The Searchlight Wind project will be built by Duke Energy on nearly 29 square miles of intact desert habitat in southern Nevada. Duke Energy will industrialize this peaceful corner of the desert with 87 wind turbines (each standing taller than the Statue of Liberty) 35 miles of new gravel roads, and 16 miles of new transmission and collector lines, according to the BLM assessment. Construction will require over 9,000 trips by diesel trucks, and tons of cement and steel.   The project is expected to displace or kill up to 50 desert tortoises, according to the environmental impact statement, and almost certainly will kill birds and bats. 

McCoy Solar
The McCoy Solar project was approved even though the seven square mile project infringes on desert wildlands with wilderness characteristics. The project will also destroy acres of microphyll woodland -- this habitat type "support[s] 85 percent of all bird nests built in the Colorado Desert, despite accounting for only 0.5 percent of the desert land base (McCreedy 2011)." NextEra Energy will use photovoltaic solar panels on the site -- the same technology that can just as easily be installed on rooftops or on already-disturbed lands.  The project will destroy special status plants, including desert unicorn plant, Utah vine milkweed, Abram's spurge, and Las Animas colubrina.  New transmission lines will be built on habitat currently hosting Mojave Desert fringe-toed lizard. 

Desert Harvest Solar
The Desert Harvest Solar project will destroy over 1.8 square miles of public lands south of Joshua Tree National Park. The desert habitat that will be bulldozed for the project is currently home to burrowing owls, kit fox, long-nosed leopard lizard, sidewinders, lesser nighthawks, crucifixion thorn, coyotes, and potentially American badger.

With Spirit Mountain the distance, the desert in the foreground would be carved up with new roads for the Searchlight Wind project in Nevada, displacing or killing up to 50 desert tortoises, according to US Fish and Wildlife Service estimates.


Tuesday, March 12, 2013

California Desert Policy Makeover Nears Release

Updated to include correct version of Alternative 3 map

California's deserts are about to undergo the most sweeping land management policy transformation since the California Desert Conservation Area Plan was implemented in 1980, which itself was a response to Federal legislation passed in 1976.  The Renewable Energy Action Team -- a Federal and State of California inter-agency cohort formed to facilitate utility-scale solar and wind projects in the California desert while attempting to protect habitat and wildlife -- issued a series of documents in December that outline the Desert Renewable Energy Conservation Plan (DRECP). The documents provide more details on potential conservation measures and "development focus areas," which would significantly alter land designations for millions of acres in the California Desert Conservation Area.  The documents released do not identify which of the six action alternatives is favored by the REAT agencies, however, keeping us in suspense until a preferred alternative is announced later this year.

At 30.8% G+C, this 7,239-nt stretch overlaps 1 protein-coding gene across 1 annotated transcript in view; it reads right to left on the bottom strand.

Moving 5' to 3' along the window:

The DRECP will have a more extensive impact on how we manage desert lands and guide renewable energy development than the Department of Interior's Solar Energy Development Program, which is a broad policy finalized last year that created "solar energy zones" throughout the southwestern United States.   The Solar Energy Development Program failed to contain industrial sprawl on wildlands, however, by allowing energy developers access to public land outside of the energy zones using a land designation known as "variance lands." Some conservationists argued for Washington to consider an alternative that would focus renewable energy development on rooftops or already-disturbed land, while others hoped the Solar Energy Development Program would restrict industrial development only to the zones.  Neither happened, essentially leaving us with the status quo of unchecked industrial speculation on public lands.

Extensive Conservation and Development Designations
The DRECP will identify additional areas for energy development outside of the solar energy zones identified in the earlier Solar Energy Development Program, but it will also change land use plans to protect wildlife and recreational areas in the desert in an attempt to address public concern about the scale of potential energy development and its negative impacts.